April could be described as the month of the “pain trade” for some investors, as many assets began to move in the opposite direction of long-established trends that drew in crowds of traders.
The euro rallied 4.6 percent versus the dollar in April after slumping for nine consecutive months, crude oil jumped 25 percent after falling to a six-year low, German bund yields reversed course after approaching zero, etc. Heck, even the New York Mets started winning.
However, for the largest class of hedge fund strategies, where the previous five years could pretty much be described as one long pain trade, it was a pretty good month. Global long/short equity funds rose 2.4 percent in April and 5.7 percent in the first four months of the year, net of fees, according to data from Eurekahedge Pte.
That was the best performance among 10 strategies tracked in the report. By comparison, the year-to-date return for the Standard & Poor’s 500 Index was 1.9 percent and the MSCI All-Country World Index ’s was less than 5.5 percent through the end of April.
It was a good month to show some outperformance. Long-short equity funds, which had experienced only one month of positive investment flows since August 2014, attracted $3.2 billion in new money during April, the most among the 10 strategies tracked in the report. The fresh funds and returns pushed assets in the strategy to $751 billion, within spitting distance of what Eurekahedge calls the “historic high” of $756 billion reached in December 2007.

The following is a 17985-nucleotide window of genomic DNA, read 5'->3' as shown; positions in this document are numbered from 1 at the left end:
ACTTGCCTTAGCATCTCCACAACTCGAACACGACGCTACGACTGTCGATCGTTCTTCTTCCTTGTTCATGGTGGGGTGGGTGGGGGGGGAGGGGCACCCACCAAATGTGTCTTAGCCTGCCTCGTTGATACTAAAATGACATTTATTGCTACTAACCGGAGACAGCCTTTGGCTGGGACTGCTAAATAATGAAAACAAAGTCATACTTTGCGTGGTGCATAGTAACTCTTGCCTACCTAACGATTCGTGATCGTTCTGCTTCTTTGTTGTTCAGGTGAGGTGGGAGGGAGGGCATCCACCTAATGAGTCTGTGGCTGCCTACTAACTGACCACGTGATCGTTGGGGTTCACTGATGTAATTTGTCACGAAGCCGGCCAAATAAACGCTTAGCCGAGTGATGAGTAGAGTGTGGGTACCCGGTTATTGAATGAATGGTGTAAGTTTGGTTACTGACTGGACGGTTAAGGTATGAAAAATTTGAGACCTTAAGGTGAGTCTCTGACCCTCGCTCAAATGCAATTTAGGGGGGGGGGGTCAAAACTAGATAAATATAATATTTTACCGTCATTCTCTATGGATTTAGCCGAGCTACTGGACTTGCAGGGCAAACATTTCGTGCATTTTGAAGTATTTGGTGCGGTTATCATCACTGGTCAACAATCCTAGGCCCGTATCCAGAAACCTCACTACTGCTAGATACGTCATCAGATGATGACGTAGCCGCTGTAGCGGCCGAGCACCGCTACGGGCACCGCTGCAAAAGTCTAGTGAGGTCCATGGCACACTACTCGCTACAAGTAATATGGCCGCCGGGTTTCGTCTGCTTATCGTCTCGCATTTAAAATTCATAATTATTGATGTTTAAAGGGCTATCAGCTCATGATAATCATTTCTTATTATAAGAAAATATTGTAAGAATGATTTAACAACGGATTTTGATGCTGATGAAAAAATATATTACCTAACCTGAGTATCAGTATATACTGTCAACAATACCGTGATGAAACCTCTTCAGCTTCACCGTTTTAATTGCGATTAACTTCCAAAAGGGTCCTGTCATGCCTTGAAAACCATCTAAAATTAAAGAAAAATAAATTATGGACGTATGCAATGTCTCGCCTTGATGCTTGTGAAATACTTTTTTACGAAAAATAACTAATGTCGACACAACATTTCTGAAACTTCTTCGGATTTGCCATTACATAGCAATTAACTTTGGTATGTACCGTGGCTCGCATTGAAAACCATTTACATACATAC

December 2007 turned out to be a pretty good time to be in a fund making short bets. The Eurekahedge Long/Short Equities Hedge Fund Index fell about half as much as the S&P 500 in 2008 and even outperformed in 2009 during the rebound. The bursting of the dot-com bubble was even better. The index gained an average of 10 percent per year in 2000-2002, while the S&P 500 lost an average of more than 14 percent (including dividends) in each of those three years.
The outperformance didn’t last, and the S&P 500 beat the long-short index pretty handily in each of the last five years. Outflows worsened as, in the words of Eurekahedge, “investors’ interest in the strategy waned after an extended market bull run.”
So could the recent performance and inflows into long/short funds be a sign that investors believe the bull is finally tiring out after a 2,261 days on the run? As Goldman Sachs Group Inc. strategist David Kostin wrote last month, clients have been on the hunt for short trade ideas amid equity valuations that by some metrics are higher than any time in the past four decades excluding the technology bubble.
Then again, U.S. and global stock indexes are sitting right around record highs even after the wild moves in other assets in April and early May. So it’s obviously too early to write the bull market’s obituary.
Unless, of course, you’re Leuthold Group LLC chief investment officer Doug Ramsey, then you literally prepare the obit early just in case. The ultimate cause of death, according to Ramsey, will be related to over-enthusiasm from investors despite the bull market’s reputation for being hated. The symptoms, Ramsey asserts, include surveys showing high levels of confidence among consumers and bullishness among market watchers, as well as the popularity of passive equity strategies late in the cycle.
“In an ironic twist, the bull’s inability to acknowledge his own popularity would ultimately spell his demise,” Ramsey wrote. “He died an untimely death in late 2015, just short of the age of seven.”
This obituary has been written before, but extra points for the ironic twist.